The Story of an Hour by Kate Chopin

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What examples of foreshadowing are in Kate Chopin's "The Story of an Hour"?

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The newfound freedom Louise Mallard contemplates will not last, and the reader begins to realize it when the narrator uses the foreshadowing words "brief moment of illumination" to describe Louise's epiphany. Louise thinks about how no person has the right to "impose a private will upon a fellow-creature," but the narrator foreshadows that this will be only a fleeting thought since Brently Mallard reappears at the story's end to bring Louise's freedom to a sudden and tragic end.

Just before Louise leaves her room to go downstairs with her sister, Louise breathes a "quick prayer that life might be long." There wouldn't be any reason for readers to think otherwise since she has already been described by the narrator as "young," and so it is foreshadowing that Louise's life will, in fact, suddenly end with the shock of grief and disappointment that overtakes her upon her husband's return.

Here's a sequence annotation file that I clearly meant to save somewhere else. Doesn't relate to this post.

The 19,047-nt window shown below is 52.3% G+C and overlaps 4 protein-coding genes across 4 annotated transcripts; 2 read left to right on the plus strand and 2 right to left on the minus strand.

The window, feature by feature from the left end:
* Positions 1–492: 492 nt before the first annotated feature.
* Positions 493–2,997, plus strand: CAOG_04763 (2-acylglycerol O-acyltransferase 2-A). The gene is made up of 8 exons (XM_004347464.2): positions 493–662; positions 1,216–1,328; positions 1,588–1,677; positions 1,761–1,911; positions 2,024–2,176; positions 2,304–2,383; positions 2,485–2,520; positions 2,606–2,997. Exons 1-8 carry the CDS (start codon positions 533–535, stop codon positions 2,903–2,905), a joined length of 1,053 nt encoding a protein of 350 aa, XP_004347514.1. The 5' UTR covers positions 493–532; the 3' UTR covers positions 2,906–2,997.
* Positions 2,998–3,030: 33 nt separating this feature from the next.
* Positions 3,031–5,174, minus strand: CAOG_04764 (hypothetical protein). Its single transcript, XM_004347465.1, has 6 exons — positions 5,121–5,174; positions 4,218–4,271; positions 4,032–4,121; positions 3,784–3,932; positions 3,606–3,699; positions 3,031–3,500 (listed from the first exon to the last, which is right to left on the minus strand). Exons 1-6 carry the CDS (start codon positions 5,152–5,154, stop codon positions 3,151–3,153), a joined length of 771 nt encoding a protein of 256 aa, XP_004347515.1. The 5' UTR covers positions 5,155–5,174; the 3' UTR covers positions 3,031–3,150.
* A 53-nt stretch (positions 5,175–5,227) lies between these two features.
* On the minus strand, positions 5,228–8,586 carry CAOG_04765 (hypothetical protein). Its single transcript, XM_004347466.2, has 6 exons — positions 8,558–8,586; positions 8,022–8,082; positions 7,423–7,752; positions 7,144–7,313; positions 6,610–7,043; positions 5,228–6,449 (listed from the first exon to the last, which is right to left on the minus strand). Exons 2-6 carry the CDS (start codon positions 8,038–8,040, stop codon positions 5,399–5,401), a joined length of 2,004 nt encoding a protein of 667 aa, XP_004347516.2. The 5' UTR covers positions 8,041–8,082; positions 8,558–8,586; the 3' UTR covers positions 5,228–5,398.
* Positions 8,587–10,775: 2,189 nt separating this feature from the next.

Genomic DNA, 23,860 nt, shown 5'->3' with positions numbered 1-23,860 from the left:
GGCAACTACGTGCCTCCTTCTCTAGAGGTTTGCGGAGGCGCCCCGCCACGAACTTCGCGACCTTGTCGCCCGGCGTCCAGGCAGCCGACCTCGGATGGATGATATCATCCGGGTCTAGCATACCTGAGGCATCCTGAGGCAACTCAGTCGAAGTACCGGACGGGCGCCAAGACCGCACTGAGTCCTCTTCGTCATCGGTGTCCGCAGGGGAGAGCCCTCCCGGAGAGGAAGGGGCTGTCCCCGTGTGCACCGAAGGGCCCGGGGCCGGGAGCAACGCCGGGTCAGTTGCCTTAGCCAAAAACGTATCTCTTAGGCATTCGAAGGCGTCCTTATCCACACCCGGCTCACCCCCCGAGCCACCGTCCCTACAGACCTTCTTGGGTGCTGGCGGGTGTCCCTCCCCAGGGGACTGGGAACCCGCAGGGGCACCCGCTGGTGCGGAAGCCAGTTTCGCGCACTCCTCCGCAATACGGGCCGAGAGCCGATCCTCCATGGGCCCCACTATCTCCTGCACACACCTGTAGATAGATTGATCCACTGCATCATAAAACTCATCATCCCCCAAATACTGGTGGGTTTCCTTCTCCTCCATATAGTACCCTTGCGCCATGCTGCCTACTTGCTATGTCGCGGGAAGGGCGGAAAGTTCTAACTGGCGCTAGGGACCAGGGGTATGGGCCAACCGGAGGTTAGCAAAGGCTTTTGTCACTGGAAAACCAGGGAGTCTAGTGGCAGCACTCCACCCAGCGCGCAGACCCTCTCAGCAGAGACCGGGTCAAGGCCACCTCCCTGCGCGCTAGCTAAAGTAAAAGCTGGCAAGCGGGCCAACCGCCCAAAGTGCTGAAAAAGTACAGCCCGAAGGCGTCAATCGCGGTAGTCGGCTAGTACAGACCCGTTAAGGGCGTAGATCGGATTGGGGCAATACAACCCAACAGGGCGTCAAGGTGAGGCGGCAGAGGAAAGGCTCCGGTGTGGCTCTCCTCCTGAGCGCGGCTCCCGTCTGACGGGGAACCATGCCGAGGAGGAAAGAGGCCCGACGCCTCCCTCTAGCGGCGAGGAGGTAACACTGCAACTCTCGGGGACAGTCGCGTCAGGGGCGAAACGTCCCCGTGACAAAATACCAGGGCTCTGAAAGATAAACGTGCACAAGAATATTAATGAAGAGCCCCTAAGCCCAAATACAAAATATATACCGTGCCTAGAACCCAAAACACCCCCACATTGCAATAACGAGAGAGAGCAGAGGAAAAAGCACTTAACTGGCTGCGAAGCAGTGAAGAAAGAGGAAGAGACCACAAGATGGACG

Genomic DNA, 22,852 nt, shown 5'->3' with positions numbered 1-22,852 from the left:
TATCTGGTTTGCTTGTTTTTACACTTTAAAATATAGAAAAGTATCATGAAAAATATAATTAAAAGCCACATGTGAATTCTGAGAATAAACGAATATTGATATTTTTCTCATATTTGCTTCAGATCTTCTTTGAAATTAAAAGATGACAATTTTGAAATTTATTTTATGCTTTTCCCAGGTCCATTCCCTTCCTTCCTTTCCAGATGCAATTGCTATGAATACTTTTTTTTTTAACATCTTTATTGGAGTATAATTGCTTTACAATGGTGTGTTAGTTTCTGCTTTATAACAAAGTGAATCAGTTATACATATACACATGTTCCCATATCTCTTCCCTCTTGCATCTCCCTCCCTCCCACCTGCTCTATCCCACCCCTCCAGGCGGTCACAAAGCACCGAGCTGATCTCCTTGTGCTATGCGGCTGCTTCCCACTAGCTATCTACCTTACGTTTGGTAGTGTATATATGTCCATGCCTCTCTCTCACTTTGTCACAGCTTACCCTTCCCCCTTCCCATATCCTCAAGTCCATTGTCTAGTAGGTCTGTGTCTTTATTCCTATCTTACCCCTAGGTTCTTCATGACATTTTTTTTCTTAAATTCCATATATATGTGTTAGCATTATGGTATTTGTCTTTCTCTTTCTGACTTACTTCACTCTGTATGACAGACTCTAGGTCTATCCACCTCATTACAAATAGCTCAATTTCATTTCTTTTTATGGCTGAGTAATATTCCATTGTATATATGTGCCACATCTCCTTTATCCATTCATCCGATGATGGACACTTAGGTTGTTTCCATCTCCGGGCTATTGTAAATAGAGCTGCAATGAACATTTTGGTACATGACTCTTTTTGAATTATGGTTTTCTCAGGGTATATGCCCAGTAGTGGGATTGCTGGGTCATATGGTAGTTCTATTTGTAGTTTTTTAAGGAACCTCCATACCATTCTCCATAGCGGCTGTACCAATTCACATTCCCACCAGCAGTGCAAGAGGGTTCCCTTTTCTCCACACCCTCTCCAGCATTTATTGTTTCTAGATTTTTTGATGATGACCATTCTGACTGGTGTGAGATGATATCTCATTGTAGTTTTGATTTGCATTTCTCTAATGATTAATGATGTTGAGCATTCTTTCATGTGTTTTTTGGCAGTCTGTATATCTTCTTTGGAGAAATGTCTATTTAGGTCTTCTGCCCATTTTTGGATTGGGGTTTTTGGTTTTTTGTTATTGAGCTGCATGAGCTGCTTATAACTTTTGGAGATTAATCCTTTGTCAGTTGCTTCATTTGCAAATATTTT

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One might also read the extra caution of Brently Mallard's friend, Richards, in confirming the news of...

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